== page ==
The Pros and Cons of Diesel Engines
If you're considering buying a new set of wheels, this list will help you weigh the advantages and disadvantages of diesel-powered vehicles.
Car smarts: To help you accurately compare diesel vehicles with traditional gasolinepowered and alternatively fueled vehicles, here are some commonly heldpositive and negative beliefs about diesels, plus some facts to consider:
PRO: Diesels get great mileage. This is true; they typically deliver 25 to 30 percent better fuel economy than similarly performing gasoline engines. Diesels also can deliver as much or more fuel economy than traditional gasoline- electric hybrids, depending on the models involved and whatever rapidlydeveloping automotive technology achieves.
CON: Although diesel fuel used to be cheaper than gasoline, it now often costs the same amount or more. Diesel fuel is also used for commercial trucks, home and industrial generators, and heating oil, so as demand for diesel passenger vehicles grows, the price of diesel fuel is likely to continue to rise because of competition from those other users.
BUT: Even if the price goes up, diesel fuel would have to be 25 to 30 percent more expensive than gas to erase the cost advantage of a diesel engine's greater fuel efficiency.
PRO: Diesel fuel is one of the most efficient and energy dense fuels available today. Because it contains more usable energy than gasoline, it delivers better fuel economy.
CON: Although diesel fuel is considered more efficient because it converts heat into energy rather than sending the heat out the tailpipe as gas-powered vehicles do, it doesn't result in flashy high-speed performance. In some ways, a gasoline-powered engine is like a racehorse — high-strung, fiery, and fast — whereas a diesel engine is more like a workhorse — slower, stronger, and more enduring.
BUT: Because of the way it burns fuel, a diesel engine provides far more torque to the driveshaft than does a gasoline engine. As a result, most modern diesel passenger cars are much faster from a standing start than their gas-powered counterparts. Diesels with manual transmissions usually don't have to be downshifted to easily pass other vehicles on the highway, and although they don't reach the highest speeds of gasoline-powered cars, many diesels still can cruise quite handily at 100 miles per hour or more (providing you can find a place to do that legally!). What's more, diesel-powered trucks, SUVs, and cars also can out-tow gas-powered vehicles while still delivering that improved fuel economy.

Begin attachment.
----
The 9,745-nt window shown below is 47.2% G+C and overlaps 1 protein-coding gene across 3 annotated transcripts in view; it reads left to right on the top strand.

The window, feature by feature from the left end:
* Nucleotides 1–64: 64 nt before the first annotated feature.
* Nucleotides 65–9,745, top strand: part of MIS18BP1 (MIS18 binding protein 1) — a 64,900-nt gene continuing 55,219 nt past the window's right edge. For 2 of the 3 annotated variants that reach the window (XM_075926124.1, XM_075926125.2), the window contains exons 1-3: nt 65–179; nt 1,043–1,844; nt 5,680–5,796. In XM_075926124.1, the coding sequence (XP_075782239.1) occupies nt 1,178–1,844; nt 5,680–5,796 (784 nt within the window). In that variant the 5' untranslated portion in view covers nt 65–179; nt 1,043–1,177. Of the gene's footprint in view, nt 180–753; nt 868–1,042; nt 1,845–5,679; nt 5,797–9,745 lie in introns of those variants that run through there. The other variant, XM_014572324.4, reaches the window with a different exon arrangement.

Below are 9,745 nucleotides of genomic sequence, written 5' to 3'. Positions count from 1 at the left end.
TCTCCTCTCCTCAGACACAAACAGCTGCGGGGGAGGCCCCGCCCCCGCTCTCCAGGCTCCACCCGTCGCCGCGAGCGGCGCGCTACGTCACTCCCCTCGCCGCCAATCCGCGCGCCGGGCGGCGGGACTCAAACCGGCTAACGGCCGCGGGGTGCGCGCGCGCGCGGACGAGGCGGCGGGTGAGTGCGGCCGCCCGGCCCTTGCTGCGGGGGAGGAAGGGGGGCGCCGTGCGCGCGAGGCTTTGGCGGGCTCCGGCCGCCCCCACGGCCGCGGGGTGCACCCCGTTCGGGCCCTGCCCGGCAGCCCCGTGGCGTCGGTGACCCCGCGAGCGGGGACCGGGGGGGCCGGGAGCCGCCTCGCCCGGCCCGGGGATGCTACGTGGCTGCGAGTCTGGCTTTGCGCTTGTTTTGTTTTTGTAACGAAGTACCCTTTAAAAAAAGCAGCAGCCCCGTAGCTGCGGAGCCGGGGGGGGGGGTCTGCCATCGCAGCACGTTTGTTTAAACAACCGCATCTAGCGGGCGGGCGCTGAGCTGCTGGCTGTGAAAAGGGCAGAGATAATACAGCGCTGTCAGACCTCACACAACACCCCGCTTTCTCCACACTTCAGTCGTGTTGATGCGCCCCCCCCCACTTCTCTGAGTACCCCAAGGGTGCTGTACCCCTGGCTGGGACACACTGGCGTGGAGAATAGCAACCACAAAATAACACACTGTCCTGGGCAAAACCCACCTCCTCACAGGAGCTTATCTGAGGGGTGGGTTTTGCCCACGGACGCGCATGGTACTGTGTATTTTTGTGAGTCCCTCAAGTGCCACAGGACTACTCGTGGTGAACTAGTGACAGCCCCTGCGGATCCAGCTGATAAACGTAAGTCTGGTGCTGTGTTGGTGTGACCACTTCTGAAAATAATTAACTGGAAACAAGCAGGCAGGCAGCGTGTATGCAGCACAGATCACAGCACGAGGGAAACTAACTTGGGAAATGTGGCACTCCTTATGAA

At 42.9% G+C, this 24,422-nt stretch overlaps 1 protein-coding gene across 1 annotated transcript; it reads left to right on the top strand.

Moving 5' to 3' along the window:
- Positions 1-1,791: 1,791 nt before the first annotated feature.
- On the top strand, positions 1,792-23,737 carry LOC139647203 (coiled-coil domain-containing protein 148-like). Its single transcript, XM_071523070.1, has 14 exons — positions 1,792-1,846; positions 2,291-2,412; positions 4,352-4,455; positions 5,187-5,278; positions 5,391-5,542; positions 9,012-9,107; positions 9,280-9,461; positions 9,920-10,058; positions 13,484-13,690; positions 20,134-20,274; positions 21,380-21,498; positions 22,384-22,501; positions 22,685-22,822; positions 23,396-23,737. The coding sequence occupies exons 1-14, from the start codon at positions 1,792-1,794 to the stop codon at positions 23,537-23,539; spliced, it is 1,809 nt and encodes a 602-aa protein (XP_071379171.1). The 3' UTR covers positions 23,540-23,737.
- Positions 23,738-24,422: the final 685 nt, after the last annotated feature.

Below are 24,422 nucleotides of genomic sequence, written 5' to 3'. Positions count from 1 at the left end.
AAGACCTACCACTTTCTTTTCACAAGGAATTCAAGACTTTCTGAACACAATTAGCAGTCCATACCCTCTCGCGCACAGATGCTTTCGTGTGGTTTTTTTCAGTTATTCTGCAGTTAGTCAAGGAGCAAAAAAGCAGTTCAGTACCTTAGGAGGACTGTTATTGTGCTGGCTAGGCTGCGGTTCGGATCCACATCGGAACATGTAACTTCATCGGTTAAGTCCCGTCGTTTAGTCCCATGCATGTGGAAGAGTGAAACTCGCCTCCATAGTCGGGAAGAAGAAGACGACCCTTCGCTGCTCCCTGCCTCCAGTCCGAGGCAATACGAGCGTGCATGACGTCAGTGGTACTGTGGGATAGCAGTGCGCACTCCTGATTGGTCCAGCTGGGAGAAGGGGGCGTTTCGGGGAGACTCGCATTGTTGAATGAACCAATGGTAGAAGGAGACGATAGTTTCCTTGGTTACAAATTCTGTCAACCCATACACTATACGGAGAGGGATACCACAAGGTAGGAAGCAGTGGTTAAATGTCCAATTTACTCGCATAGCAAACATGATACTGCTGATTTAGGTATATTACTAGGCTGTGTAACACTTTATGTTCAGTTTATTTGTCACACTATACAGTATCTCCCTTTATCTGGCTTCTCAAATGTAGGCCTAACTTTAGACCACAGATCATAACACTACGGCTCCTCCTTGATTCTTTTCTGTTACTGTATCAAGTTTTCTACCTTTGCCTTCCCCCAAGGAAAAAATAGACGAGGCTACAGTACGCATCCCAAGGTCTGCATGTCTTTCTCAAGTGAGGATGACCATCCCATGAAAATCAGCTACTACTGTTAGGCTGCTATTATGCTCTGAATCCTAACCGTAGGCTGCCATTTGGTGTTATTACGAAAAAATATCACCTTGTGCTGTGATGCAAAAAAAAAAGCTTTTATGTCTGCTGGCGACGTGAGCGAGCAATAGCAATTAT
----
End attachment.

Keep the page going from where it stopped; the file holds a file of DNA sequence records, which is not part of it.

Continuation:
PRO: Diesels have no spark plugs or distributors. Therefore, they never need ignition tune-ups.
CON: Diesels still need regular maintenance to keep them running. You have to change the oil and the air, oil, and fuel filters. Cleaner diesel fuels no longer require you to bleed excess water out of the system, but many vehicles still have water separators that need to be emptied manually.
PRO: Diesel engines are built more ruggedly to withstand the rigors of higher compression. Consequently, they usually go much longer than gas-powered vehicles before they require major repairs. Mercedes-Benz holds the longevity record with several vehicles clocking more than 900,000 miles on their original engines! You may not want to hang onto the same vehicle for 900,000 miles, but longevity and dependability like that can sure help with trade-in andresale values.
CON: If you neglect the maintenance and the fuel injection system breaks down, you may have to pay a diesel mechanic more money to get things unsnaggled than you would to repair a gasoline system because diesel engines are more technologically advanced.
BUT: All types of vehicles need maintenance, and the increasing complexity of both traditional and alternative vehicles may require repair by specialized technicians that work at higher rates than the mechanics at your neighborhood garage.
Diesel technology is constantly being improved. Government pressure to produce low-emission diesel engines for passenger vehicles, trucks, buses, and farm and construction equipment has resulted not only in low-sulfur diesel fuels but also specialized catalytic converters, advanced filters, and other devices to cut down or destroy toxic emissions. There are also dual-fuel engines that run on natural gas but can switch to diesel if the gas supply runs out. To reduce dependency on dwindling supplies of petroleum, biodiesel fuels derived from agricultural and commercial sources are being developed. The section "Diesel fuel" later in this chapter tells you more about them.
From Auto Repair for Dummies, copyright © 2009 by Wiley Publishing, Inc., Indianapolis, Indiana. Used by arrangement with John Wiley & Sons, Inc.